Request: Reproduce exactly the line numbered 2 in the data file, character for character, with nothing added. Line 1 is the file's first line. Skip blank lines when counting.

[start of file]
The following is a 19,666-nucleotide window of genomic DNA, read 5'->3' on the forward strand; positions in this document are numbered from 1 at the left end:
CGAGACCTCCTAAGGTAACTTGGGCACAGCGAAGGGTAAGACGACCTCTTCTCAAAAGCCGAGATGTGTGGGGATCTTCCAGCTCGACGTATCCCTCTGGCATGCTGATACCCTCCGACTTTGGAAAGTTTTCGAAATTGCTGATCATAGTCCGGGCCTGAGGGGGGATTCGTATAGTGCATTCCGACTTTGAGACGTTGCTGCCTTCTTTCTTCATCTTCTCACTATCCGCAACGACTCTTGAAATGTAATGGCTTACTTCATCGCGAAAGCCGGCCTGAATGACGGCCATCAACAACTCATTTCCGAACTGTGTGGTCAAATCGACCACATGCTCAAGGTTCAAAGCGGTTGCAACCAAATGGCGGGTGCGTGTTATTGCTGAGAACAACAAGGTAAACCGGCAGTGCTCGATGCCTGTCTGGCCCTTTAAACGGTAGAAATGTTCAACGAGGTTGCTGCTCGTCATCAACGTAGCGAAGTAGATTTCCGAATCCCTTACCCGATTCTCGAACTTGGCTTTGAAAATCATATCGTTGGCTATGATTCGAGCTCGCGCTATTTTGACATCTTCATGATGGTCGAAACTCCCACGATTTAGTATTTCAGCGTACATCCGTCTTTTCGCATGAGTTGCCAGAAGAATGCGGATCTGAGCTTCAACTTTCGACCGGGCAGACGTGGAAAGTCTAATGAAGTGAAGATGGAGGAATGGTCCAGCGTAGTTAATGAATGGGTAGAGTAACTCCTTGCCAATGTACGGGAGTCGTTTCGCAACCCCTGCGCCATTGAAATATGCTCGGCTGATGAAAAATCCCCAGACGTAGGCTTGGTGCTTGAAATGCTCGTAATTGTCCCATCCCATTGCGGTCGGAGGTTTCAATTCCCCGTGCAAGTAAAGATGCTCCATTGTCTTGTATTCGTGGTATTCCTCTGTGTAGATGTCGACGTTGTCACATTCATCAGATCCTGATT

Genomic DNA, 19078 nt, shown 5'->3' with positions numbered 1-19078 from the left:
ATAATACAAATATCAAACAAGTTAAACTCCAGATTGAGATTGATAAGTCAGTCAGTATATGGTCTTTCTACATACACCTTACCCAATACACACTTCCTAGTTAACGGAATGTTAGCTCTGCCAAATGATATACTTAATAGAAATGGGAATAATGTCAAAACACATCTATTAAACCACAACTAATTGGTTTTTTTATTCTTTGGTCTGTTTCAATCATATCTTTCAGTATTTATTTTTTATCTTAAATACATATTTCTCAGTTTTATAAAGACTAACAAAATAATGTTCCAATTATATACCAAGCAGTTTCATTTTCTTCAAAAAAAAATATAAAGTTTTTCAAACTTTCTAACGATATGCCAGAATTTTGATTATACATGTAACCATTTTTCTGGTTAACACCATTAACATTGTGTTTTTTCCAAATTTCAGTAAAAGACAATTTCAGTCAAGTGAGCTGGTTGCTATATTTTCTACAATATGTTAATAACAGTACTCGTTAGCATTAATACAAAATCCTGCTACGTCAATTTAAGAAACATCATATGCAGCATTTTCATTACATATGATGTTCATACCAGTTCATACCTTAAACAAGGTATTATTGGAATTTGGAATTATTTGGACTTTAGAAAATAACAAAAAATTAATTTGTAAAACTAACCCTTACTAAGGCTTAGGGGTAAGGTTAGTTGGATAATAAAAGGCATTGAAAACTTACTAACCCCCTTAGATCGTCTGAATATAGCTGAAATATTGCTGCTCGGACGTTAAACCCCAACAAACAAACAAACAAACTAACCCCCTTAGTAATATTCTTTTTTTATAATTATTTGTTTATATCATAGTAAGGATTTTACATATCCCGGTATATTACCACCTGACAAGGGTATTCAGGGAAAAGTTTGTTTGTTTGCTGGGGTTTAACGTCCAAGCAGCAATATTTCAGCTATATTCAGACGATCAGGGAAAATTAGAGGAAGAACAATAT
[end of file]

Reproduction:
CGAGACCTCCTAAGGTAACTTGGGCACAGCGAAGGGTAAGACGACCTCTTCTCAAAAGCCGAGATGTGTGGGGATCTTCCAGCTCGACGTATCCCTCTGGCATGCTGATACCCTCCGACTTTGGAAAGTTTTCGAAATTGCTGATCATAGTCCGGGCCTGAGGGGGGATTCGTATAGTGCATTCCGACTTTGAGACGTTGCTGCCTTCTTTCTTCATCTTCTCACTATCCGCAACGACTCTTGAAATGTAATGGCTTACTTCATCGCGAAAGCCGGCCTGAATGACGGCCATCAACAACTCATTTCCGAACTGTGTGGTCAAATCGACCACATGCTCAAGGTTCAAAGCGGTTGCAACCAAATGGCGGGTGCGTGTTATTGCTGAGAACAACAAGGTAAACCGGCAGTGCTCGATGCCTGTCTGGCCCTTTAAACGGTAGAAATGTTCAACGAGGTTGCTGCTCGTCATCAACGTAGCGAAGTAGATTTCCGAATCCCTTACCCGATTCTCGAACTTGGCTTTGAAAATCATATCGTTGGCTATGATTCGAGCTCGCGCTATTTTGACATCTTCATGATGGTCGAAACTCCCACGATTTAGTATTTCAGCGTACATCCGTCTTTTCGCATGAGTTGCCAGAAGAATGCGGATCTGAGCTTCAACTTTCGACCGGGCAGACGTGGAAAGTCTAATGAAGTGAAGATGGAGGAATGGTCCAGCGTAGTTAATGAATGGGTAGAGTAACTCCTTGCCAATGTACGGGAGTCGTTTCGCAACCCCTGCGCCATTGAAATATGCTCGGCTGATGAAAAATCCCCAGACGTAGGCTTGGTGCTTGAAATGCTCGTAATTGTCCCATCCCATTGCGGTCGGAGGTTTCAATTCCCCGTGCAAGTAAAGATGCTCCATTGTCTTGTATTCGTGGTATTCCTCTGTGTAGATGTCGACGTTGTCACATTCATCAGATCCTGATT